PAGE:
On July 12, 1966, plaintiff, thinking that he had pulled a muscle or strained his shoulder, first visited Dr. Jean Michels, an orthopedic surgeon. Dr. Michels examined plaintiff, asked him to perform some arm movements which he found somewhat difficult, and diagnosed his conditions as bicipital tendonitis and posterior shoulder capsulitis. In other words, he was suffering from an inflammation of the tendons and ligaments of his right shoulder--a common condition which normally relates to strenuous physical activity. Using a 5 cc. syringe Dr. Michels proceeded to give plaintiff four injections 1 of a mixture of cortisone and a local anesthetic (xylocaine) deep into the sore areas of his right shoulder.

When plaintiff received his first injection, he 'experienced terrific pain up and down (his) arm.' He had never felt such a 'terrible pain' in his life from receiving injections; he was trembling and, after the second shot, his right arm lay limp at his side, and he felt a 'tingling' sensation as though he had slept on it. When the doctor gave plaintiff two more injections, he again experienced 'terrific pain.' Upon his complaint, the doctor commented that he was a 'big sissy,' and said that he 'shouldn't carry on like that at the time of the injections.' She prescribed empirin with codeine tablets for the pain, instructed plaintiff not to work with the arm, but to perform a few arm exercises.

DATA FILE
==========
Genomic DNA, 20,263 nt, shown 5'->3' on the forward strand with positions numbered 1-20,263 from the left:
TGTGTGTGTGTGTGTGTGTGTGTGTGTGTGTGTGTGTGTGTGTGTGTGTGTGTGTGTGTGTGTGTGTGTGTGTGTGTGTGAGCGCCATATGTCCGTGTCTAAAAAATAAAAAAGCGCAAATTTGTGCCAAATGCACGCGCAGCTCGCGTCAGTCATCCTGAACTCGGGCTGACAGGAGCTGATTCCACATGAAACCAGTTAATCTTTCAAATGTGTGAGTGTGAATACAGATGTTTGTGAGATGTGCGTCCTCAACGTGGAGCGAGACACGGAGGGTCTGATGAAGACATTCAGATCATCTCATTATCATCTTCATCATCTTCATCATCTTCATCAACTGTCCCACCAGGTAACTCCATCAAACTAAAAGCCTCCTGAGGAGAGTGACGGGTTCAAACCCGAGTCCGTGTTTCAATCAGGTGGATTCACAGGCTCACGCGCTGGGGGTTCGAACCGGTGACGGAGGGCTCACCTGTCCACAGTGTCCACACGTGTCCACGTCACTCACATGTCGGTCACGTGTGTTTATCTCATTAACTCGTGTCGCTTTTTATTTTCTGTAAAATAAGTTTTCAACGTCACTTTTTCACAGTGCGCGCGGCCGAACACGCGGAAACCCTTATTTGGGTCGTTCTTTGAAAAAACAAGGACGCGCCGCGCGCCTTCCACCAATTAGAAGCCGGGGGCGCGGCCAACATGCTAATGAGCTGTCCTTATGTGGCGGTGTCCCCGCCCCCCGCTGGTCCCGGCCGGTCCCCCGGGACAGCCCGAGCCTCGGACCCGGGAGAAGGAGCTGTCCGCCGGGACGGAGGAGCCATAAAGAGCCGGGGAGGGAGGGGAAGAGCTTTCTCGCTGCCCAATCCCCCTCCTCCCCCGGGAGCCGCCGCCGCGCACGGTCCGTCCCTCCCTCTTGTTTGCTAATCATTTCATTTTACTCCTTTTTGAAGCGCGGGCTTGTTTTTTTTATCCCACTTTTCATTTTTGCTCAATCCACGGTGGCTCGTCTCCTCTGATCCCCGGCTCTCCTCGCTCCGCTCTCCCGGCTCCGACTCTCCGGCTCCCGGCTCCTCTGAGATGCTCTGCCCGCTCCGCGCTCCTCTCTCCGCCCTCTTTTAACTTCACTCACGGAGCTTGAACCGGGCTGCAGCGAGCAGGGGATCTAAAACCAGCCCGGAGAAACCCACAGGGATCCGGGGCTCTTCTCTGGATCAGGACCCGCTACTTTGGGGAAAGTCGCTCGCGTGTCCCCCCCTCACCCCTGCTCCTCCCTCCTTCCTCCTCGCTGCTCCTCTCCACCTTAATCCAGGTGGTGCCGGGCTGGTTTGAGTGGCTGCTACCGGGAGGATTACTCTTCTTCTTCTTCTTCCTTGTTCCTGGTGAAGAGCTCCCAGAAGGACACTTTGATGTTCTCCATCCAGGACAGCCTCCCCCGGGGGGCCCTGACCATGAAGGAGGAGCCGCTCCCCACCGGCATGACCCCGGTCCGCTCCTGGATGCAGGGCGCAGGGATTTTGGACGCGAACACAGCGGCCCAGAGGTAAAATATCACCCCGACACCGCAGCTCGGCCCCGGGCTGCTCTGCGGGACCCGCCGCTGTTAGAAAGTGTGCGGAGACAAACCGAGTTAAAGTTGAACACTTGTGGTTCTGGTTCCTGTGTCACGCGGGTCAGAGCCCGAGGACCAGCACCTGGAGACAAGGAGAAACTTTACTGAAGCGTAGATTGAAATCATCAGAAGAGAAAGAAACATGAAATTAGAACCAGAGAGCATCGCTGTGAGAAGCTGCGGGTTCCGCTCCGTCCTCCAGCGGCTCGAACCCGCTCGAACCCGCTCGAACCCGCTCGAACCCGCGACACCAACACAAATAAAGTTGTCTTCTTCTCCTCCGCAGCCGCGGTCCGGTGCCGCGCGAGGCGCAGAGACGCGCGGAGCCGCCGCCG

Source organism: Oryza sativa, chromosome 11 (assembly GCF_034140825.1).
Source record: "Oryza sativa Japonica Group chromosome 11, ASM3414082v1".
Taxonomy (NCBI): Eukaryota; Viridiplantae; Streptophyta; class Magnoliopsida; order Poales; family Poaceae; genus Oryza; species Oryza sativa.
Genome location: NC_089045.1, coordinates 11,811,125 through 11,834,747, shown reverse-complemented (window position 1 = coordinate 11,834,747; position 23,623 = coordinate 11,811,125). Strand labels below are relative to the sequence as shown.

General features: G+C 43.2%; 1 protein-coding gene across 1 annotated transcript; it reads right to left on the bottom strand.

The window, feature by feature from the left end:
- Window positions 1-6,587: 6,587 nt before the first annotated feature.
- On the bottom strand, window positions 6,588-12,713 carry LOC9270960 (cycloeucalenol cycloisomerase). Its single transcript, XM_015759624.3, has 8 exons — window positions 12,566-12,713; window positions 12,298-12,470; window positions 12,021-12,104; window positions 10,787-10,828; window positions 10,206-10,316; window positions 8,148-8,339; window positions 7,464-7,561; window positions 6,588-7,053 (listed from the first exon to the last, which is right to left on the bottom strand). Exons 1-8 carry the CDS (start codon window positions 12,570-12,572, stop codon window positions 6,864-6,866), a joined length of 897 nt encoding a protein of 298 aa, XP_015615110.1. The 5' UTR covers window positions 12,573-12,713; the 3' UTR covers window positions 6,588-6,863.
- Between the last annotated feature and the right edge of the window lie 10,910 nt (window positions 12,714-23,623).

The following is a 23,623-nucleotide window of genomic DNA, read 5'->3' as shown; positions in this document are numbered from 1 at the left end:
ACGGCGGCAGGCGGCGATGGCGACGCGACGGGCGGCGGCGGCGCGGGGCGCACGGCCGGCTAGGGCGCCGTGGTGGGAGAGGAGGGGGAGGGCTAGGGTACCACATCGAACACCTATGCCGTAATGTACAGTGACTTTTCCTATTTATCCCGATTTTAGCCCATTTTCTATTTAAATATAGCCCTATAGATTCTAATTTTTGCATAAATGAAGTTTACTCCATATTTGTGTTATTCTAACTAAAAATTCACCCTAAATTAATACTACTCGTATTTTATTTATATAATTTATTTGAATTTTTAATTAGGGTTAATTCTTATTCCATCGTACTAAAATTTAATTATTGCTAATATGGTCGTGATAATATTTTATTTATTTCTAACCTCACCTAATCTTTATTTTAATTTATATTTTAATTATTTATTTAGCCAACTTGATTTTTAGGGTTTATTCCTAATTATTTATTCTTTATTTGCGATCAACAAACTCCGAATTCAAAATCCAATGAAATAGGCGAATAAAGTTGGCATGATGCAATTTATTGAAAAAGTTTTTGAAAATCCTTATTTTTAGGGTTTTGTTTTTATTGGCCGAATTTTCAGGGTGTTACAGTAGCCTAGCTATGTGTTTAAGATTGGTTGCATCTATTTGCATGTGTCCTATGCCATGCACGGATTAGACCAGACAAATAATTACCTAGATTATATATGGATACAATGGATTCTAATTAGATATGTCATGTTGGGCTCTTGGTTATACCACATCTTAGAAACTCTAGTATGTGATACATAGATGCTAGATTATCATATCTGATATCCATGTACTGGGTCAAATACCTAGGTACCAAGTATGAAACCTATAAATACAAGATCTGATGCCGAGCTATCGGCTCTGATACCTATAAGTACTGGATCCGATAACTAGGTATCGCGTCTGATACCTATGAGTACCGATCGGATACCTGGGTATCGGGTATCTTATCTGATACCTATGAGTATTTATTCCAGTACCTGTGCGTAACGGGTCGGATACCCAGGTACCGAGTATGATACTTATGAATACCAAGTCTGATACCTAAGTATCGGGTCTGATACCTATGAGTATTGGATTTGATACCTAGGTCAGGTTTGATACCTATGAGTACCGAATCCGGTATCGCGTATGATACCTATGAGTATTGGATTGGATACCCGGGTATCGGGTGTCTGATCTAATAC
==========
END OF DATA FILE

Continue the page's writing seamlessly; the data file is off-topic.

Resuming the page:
Plaintiff used the tablets as prescribed and returned to work without using his arm. The pain in his shoulder and the burning sensation persisted and he experienced difficulty in sleeping. His arm grew weak, and on July 15th he again visited Dr. Michels. She instructed him to report to a laboratory for a blood test. He attempted to refrain from taking the pills that the doctor had prescribed for the pain in his shoulder, but he could not sleep and the aching and burning was so great that he resumed taking the pills.